Aspen police calls rise 10 percent in 5 years |

Aspen police calls rise 10 percent in 5 years

Andre Salvail
The Aspen Times
Aspen, CO, Colorado

ASPEN – A look back at Aspen Police Department statistics from 2007 through 2011 reveals a few trends – including a 10 percent increase in the total number of calls and a similar rise in the number of arrests over the four-year period – but nothing especially shocking.

In some police-call categories, there were wild fluctuations from 2007, when the local and national economies were peaking, to 2009, the year economic conditions took a nosedive. Last year, a lot of the figures in those categories were closer to their 2007 levels.

For instance, the number of traffic stops by Aspen police recorded four years ago was 3,399. The figure spiked to 5,463 stops in 2009 but dropped back to 4,191 in 2011 – still a significant increase of 23 percent over the 2007 figure but nothing like the 2009 uptick.

Calls on suspicion of driving under the influence violations also rose significantly from 2007 to 2009, from 92 to 135, then fell back to 84 last year: a 9 percent decrease compared with 2007.

Oddly enough, drug violations fell from 2007 to 2009, from 61 to 39. But the figure rose to 73 in 2011, representing a 19 percent increase from four years ago.

Total arrests in 2011 numbered 446, a small slide from 2009’s figure of 464 but still 12 percent higher than 2007’s 400.

Police Chief Richard Pryor, who took over the reins of the department in December 2007 following the resignation of Chief Loren Ryerson, said any analysis of the numbers usually involves a fair degree of speculation.

The dramatic increases in certain categories from 2007 to 2009 could be related to the economic slowdown, Pryor said, but also might be explained by the fact that he had to hire several new police officers in the year or two after he took over. Toward the end of Ryerson’s six-year watch, in 2007, several police officers left the force.

Ryerson was a 23-year department veteran when he resigned in November 2007 amid allegations of sexual harassment by former employees, including one to whom he publicly apologized.

“It might be related to the transition in the department over the period from 2008 to 2010. We had a lot of turnover, and we were getting new officers in and training a lot of people, and we were sort of understaffed at times,” Pryor said. “That may have affected response a little bit.”

Pryor pointed to domestic-violence statistics as an example of how some figures might be climbing because police are more active today than in 2009. The stats show 85 calls in 2007 and then a 44 percent decrease to 48 calls in 2009, followed by a rapid rise to 92 calls in 2011.

“It could be that we’ve been doing more outreach – not just the Police Department – but the community is more aware of people going through domestic-violence situations, so maybe they’re reporting a bit more now,” he said.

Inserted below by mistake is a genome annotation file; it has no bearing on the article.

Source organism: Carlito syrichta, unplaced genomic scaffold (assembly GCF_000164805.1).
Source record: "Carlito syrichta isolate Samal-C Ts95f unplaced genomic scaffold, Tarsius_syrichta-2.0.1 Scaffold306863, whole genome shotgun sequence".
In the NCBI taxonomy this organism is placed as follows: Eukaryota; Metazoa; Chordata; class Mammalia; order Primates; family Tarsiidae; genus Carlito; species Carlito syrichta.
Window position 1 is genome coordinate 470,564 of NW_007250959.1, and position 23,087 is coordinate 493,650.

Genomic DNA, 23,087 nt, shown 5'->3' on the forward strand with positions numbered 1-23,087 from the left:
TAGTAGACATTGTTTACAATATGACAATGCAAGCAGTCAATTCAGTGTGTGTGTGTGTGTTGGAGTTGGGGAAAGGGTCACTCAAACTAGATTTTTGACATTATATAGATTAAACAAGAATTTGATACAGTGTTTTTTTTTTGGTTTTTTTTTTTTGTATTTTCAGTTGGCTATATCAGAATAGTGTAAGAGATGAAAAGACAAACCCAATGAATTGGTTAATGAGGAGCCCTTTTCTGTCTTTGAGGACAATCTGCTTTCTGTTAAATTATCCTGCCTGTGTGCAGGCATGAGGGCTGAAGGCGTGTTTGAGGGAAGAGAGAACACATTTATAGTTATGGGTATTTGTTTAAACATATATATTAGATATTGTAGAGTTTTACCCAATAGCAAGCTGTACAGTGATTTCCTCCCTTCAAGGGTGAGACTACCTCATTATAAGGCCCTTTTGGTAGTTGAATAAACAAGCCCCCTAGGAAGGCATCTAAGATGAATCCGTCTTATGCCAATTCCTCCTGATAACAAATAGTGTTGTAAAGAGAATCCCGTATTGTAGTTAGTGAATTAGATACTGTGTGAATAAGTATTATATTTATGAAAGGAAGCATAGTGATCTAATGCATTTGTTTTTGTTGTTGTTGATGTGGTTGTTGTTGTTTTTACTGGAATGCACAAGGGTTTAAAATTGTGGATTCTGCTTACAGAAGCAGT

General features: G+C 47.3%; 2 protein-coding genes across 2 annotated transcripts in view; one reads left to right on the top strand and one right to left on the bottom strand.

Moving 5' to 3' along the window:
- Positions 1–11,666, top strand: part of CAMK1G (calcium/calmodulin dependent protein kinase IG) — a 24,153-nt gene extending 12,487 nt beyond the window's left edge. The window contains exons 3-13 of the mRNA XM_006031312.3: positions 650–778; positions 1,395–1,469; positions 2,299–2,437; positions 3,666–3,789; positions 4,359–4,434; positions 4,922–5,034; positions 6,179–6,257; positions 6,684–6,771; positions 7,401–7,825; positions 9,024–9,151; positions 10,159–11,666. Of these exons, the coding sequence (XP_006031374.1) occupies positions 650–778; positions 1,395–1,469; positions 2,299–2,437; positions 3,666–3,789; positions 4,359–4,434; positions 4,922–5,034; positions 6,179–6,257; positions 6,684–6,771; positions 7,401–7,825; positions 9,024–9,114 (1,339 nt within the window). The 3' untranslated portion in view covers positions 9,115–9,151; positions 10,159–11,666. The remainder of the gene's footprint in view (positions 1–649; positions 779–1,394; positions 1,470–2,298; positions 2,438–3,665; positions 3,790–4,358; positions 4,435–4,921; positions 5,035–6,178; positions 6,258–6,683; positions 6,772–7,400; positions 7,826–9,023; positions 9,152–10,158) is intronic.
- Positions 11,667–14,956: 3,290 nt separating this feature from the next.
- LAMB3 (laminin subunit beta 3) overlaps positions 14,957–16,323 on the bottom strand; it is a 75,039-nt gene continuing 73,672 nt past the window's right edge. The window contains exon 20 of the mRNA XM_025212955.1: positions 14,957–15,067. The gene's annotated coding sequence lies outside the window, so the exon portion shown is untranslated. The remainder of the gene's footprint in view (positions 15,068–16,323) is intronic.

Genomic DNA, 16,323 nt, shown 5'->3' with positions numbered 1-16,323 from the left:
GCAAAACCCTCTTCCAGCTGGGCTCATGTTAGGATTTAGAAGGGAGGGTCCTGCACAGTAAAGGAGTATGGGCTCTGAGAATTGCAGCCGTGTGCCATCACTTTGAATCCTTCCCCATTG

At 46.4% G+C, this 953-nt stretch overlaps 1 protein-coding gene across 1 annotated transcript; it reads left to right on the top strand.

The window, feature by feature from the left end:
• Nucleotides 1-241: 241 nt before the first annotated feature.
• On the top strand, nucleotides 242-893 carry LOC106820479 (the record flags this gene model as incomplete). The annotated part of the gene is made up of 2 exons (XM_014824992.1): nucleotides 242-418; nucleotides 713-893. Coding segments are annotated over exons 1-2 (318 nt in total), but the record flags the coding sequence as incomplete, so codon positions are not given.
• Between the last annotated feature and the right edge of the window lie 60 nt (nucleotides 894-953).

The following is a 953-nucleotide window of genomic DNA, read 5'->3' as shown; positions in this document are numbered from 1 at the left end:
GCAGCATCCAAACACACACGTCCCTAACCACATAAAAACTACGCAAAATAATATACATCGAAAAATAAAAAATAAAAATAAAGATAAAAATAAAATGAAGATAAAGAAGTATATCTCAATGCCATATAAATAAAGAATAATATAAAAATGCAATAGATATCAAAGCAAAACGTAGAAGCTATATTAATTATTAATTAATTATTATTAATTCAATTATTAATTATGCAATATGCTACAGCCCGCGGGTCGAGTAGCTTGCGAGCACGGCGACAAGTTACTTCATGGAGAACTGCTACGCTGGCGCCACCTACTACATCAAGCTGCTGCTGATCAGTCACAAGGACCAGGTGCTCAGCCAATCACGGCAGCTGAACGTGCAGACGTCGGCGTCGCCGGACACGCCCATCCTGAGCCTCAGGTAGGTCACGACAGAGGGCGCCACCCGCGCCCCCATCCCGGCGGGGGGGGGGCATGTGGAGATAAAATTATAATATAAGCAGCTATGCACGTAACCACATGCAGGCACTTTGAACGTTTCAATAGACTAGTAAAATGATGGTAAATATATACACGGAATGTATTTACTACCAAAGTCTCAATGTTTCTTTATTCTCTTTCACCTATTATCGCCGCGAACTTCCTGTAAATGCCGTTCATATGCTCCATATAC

Another example of how new recruits can have an effect on the statistics, Pryor said, could be the spike in DUI calls from 2007 to 2009.

“It could be an economic thing, but it also could be a new-officer thing,” he said. “One of the more straightforward tasks for a new police officer to get into is traffic stops. They are more comfortable doing that because they are going out and doing more of them. That could be why the DUI and traffic-stop numbers were so much higher in 2009.”

Basically, the numbers show that Aspen continues to be a safe community without the big-city problems of homicide, attempted murder, stabbings, armed robbery and the like.

“We’re astonishingly lucky to live where we live, and we do live in a very safe town,” Pryor said.

The stats show other categories that could be viewed in a negative light, such as restraining-order calls, which nearly tripled from 13 in 2007 to 36 in 2011. And there are some positives, such as the number of bear calls, which plummeted by nearly half over the four-year period, from 638 to 327.

“I’m not going to hold my breath over that one,” Pryor said of the bear-call figures.

The police chief, a native of Hertfordshire County, England, said he’s not completely satisfied with where the department stands today.

“I don’t know that you ever get there, really. I don’t think we have the luxury of ever resting on our laurels. We just need to provide the level of service the people in this town desire, and if we take anything for granted, I don’t think we’re doing our jobs,” Pryor said.

Though he lost a couple of positions in his department in recent years, much like other city departments did during the Great Recession, Pryor said the force is of an adequate size to do its job.

Community policing and trying to find positive solutions to situations will continue to be a focus in the coming years, he said.

“Things are cyclical in nature,” Pryor said. “We seem to go through periods of stability and periods of transition. Hopefully I can keep the periods of stability going for as long as possible here.”

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